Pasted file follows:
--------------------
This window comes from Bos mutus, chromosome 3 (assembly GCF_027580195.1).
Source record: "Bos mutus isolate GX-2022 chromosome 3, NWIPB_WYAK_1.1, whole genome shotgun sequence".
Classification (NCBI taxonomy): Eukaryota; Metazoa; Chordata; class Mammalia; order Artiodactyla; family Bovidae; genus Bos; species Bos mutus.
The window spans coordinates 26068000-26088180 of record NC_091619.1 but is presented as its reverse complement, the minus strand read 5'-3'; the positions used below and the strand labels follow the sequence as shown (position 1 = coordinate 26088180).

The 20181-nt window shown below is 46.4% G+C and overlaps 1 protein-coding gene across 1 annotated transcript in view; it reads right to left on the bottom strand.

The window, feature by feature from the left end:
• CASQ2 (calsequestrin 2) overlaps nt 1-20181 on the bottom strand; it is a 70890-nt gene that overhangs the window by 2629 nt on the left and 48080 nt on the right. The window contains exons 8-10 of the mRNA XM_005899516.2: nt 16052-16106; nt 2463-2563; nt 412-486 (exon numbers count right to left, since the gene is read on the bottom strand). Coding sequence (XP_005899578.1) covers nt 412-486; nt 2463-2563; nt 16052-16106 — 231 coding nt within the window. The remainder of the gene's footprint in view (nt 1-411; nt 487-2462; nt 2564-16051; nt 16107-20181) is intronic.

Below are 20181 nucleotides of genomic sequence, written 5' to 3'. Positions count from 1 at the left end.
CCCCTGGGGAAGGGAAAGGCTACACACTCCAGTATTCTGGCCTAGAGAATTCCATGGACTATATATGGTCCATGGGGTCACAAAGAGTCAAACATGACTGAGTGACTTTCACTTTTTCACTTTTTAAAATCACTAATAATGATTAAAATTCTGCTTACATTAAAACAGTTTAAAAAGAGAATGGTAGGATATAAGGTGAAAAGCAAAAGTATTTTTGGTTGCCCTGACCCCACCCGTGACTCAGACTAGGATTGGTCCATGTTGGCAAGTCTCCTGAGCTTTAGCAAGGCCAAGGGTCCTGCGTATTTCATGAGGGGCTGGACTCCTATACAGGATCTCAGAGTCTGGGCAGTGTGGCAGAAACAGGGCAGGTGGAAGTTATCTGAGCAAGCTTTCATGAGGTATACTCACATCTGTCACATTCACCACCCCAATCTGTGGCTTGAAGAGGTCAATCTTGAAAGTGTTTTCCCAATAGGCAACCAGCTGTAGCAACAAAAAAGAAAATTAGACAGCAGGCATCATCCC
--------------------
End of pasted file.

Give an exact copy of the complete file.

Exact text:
This window comes from Bos mutus, chromosome 3 (assembly GCF_027580195.1).
Source record: "Bos mutus isolate GX-2022 chromosome 3, NWIPB_WYAK_1.1, whole genome shotgun sequence".
Classification (NCBI taxonomy): Eukaryota; Metazoa; Chordata; class Mammalia; order Artiodactyla; family Bovidae; genus Bos; species Bos mutus.
The window spans coordinates 26068000-26088180 of record NC_091619.1 but is presented as its reverse complement, the minus strand read 5'-3'; the positions used below and the strand labels follow the sequence as shown (position 1 = coordinate 26088180).

The 20181-nt window shown below is 46.4% G+C and overlaps 1 protein-coding gene across 1 annotated transcript in view; it reads right to left on the bottom strand.

The window, feature by feature from the left end:
• CASQ2 (calsequestrin 2) overlaps nt 1-20181 on the bottom strand; it is a 70890-nt gene that overhangs the window by 2629 nt on the left and 48080 nt on the right. The window contains exons 8-10 of the mRNA XM_005899516.2: nt 16052-16106; nt 2463-2563; nt 412-486 (exon numbers count right to left, since the gene is read on the bottom strand). Coding sequence (XP_005899578.1) covers nt 412-486; nt 2463-2563; nt 16052-16106 — 231 coding nt within the window. The remainder of the gene's footprint in view (nt 1-411; nt 487-2462; nt 2564-16051; nt 16107-20181) is intronic.

Below are 20181 nucleotides of genomic sequence, written 5' to 3'. Positions count from 1 at the left end.
CCCCTGGGGAAGGGAAAGGCTACACACTCCAGTATTCTGGCCTAGAGAATTCCATGGACTATATATGGTCCATGGGGTCACAAAGAGTCAAACATGACTGAGTGACTTTCACTTTTTCACTTTTTAAAATCACTAATAATGATTAAAATTCTGCTTACATTAAAACAGTTTAAAAAGAGAATGGTAGGATATAAGGTGAAAAGCAAAAGTATTTTTGGTTGCCCTGACCCCACCCGTGACTCAGACTAGGATTGGTCCATGTTGGCAAGTCTCCTGAGCTTTAGCAAGGCCAAGGGTCCTGCGTATTTCATGAGGGGCTGGACTCCTATACAGGATCTCAGAGTCTGGGCAGTGTGGCAGAAACAGGGCAGGTGGAAGTTATCTGAGCAAGCTTTCATGAGGTATACTCACATCTGTCACATTCACCACCCCAATCTGTGGCTTGAAGAGGTCAATCTTGAAAGTGTTTTCCCAATAGGCAACCAGCTGTAGCAACAAAAAAGAAAATTAGACAGCAGGCATCATCCC